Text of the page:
May 24, 2013 | Vol. 10 No. 103
In observance of the Memorial Day holiday, FDAnews Drug Daily Bulletin will not be published Monday, May 27. The next issue will be published Tuesday, May 28.
Drugmakers need to shift from phased, single-drug clinical trials toward a new paradigm of collaborative assessments of multiple drugs based on biomarkers, CDER Director Janet Woodcock said Tuesday, using the ongoing breast cancer trial I-Spy 2 as an illustrative example.
Congressional carping that the FDA is taking too long to decide if hydrocodone combination products should be further restricted is well-intentioned but dismisses the fine line between enforcement and ensuring pain medications are available to those who need them, experts say.
The FDA May 10 denied Endo Pharmaceuticals’ citizen petition requesting the agency acknowledge that its noncrush-resistant version of its opioid painkiller Opana ER was withdrawn from the market for safety reasons, a move that would have blocked generic versions of the drug.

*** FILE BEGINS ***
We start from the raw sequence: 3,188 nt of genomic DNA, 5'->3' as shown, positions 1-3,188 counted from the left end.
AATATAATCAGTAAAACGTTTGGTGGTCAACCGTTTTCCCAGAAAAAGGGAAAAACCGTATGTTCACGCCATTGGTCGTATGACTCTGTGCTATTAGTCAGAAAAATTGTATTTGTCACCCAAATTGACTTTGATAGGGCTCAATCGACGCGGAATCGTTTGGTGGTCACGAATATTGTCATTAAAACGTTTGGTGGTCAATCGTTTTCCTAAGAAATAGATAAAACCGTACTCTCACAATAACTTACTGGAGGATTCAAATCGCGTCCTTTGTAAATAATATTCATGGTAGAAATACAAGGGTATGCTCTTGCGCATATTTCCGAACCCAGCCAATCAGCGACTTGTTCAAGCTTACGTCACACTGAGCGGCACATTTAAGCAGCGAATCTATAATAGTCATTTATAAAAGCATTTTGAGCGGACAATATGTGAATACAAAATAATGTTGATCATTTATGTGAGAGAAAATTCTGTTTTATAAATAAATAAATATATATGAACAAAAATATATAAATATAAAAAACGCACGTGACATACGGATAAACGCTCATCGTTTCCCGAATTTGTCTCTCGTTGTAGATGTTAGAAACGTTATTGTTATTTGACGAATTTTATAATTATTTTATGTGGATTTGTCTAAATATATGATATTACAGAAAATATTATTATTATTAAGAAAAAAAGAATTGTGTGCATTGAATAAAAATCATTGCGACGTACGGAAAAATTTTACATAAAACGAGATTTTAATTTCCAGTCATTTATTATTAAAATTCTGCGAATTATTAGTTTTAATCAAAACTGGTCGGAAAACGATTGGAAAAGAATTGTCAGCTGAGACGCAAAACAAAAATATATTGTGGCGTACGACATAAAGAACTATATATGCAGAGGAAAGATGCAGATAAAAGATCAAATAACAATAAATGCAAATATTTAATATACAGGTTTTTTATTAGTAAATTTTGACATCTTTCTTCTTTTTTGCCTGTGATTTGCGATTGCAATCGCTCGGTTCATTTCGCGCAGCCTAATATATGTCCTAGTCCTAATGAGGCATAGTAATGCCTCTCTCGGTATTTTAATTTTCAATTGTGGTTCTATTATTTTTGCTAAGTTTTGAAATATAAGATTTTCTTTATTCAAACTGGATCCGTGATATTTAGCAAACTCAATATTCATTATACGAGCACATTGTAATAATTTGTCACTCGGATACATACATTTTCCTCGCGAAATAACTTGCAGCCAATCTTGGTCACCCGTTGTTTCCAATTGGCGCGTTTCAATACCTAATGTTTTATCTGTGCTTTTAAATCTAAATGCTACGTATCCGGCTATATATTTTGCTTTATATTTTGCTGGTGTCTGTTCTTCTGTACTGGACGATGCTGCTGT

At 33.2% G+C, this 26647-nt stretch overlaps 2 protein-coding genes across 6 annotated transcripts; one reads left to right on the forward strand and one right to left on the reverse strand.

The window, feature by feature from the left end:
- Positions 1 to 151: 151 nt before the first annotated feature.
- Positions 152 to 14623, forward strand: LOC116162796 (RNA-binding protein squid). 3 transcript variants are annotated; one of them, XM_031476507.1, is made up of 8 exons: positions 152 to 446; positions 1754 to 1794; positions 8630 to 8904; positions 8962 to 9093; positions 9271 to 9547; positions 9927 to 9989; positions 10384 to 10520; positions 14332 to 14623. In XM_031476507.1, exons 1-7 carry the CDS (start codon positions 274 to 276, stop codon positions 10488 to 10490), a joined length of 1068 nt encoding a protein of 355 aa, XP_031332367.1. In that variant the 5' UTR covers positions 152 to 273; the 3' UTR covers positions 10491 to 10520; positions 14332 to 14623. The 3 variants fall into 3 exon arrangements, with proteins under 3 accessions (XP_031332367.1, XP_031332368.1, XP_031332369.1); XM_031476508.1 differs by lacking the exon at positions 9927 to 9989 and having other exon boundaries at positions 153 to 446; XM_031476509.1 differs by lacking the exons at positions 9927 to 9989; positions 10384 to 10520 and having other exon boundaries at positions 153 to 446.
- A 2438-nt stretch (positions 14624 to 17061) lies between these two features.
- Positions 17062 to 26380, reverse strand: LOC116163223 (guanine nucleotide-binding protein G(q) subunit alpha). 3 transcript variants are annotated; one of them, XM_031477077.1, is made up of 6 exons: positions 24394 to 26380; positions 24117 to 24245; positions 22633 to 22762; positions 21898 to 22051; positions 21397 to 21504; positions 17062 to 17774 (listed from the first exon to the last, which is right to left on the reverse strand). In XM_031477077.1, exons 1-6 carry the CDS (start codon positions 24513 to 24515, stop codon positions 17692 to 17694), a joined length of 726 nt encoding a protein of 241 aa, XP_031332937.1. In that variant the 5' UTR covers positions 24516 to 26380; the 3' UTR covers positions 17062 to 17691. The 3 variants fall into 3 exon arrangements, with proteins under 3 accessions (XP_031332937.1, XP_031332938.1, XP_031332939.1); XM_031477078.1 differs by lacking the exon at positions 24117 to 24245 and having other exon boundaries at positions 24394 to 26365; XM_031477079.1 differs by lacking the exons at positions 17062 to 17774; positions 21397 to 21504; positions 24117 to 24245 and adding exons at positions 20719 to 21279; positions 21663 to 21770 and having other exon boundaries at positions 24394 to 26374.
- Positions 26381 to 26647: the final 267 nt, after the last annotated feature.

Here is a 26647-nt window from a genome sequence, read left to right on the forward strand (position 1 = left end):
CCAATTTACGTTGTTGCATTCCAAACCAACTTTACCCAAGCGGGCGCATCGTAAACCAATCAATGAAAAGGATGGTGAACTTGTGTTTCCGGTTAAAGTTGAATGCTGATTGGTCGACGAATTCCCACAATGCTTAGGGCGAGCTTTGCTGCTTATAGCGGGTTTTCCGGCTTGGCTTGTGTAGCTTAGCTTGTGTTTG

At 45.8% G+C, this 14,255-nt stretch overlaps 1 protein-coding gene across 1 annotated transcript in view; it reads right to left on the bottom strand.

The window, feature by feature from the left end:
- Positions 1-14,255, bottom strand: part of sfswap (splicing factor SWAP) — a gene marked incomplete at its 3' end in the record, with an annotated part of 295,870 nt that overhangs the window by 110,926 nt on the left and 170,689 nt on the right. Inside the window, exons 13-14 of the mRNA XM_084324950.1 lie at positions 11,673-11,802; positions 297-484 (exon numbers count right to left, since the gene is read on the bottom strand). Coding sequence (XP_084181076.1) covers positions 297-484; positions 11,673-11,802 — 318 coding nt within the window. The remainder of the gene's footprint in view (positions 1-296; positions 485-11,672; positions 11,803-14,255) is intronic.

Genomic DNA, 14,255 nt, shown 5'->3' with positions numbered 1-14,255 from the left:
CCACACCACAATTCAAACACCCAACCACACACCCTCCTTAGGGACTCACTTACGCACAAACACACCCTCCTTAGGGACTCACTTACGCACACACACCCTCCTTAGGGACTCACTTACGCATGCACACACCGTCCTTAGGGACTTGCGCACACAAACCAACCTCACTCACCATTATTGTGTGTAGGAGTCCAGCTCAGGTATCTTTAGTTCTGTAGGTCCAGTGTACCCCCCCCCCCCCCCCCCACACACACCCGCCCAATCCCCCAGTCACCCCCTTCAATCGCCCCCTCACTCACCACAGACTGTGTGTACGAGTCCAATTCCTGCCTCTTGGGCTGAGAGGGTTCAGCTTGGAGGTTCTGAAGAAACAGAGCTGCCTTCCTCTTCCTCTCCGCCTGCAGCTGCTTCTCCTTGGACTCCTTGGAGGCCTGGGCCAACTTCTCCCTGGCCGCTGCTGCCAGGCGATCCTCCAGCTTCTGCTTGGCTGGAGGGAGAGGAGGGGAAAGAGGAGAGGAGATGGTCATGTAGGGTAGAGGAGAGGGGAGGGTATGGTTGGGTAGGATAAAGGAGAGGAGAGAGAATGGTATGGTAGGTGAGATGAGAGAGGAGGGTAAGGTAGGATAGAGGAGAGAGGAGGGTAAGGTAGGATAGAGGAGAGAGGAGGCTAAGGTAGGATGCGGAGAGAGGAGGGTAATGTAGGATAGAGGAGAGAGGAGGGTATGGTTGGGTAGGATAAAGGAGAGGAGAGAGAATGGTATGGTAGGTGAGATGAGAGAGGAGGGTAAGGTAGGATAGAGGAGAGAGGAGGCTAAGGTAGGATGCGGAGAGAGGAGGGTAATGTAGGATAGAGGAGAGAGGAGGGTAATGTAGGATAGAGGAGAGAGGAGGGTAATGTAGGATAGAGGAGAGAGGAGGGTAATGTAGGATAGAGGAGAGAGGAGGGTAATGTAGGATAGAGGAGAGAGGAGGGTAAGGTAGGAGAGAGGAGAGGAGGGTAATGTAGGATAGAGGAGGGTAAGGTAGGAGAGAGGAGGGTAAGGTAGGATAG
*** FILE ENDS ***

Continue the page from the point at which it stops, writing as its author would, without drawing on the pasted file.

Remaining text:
Finland’s National Institute for Health and Welfare claimed that GlaxoSmithKline’s H1N1 shot may lead to narcolepsy in adults as well as children.
In the PhillyPharma column, David Sell rakes Actavis over the coals for its purchase of Ireland-based Warner Chilcott.
Increasing statistics on abuse of benzodiazepines has caused Australia’s Therapeutic Drugs Administration to consider a decision to reschedule valium and Xanax.
The U.S. government has made a deal with GlaxoSmithKline for $200 million to develop antidotes to drug-resistant bacteria and drugs that could be used as weapons.
Japanese pharma company Daiichi Sankyo is claiming that India’s Ranbaxy Laboratories omitted critical drug safety information while Daiichi was in the process of buying a stake in Ranbaxy.
India’s government has issued new API guidelines in an effort to boost pharma exports to the EU via better harmonization of the country’s GMP requirements.
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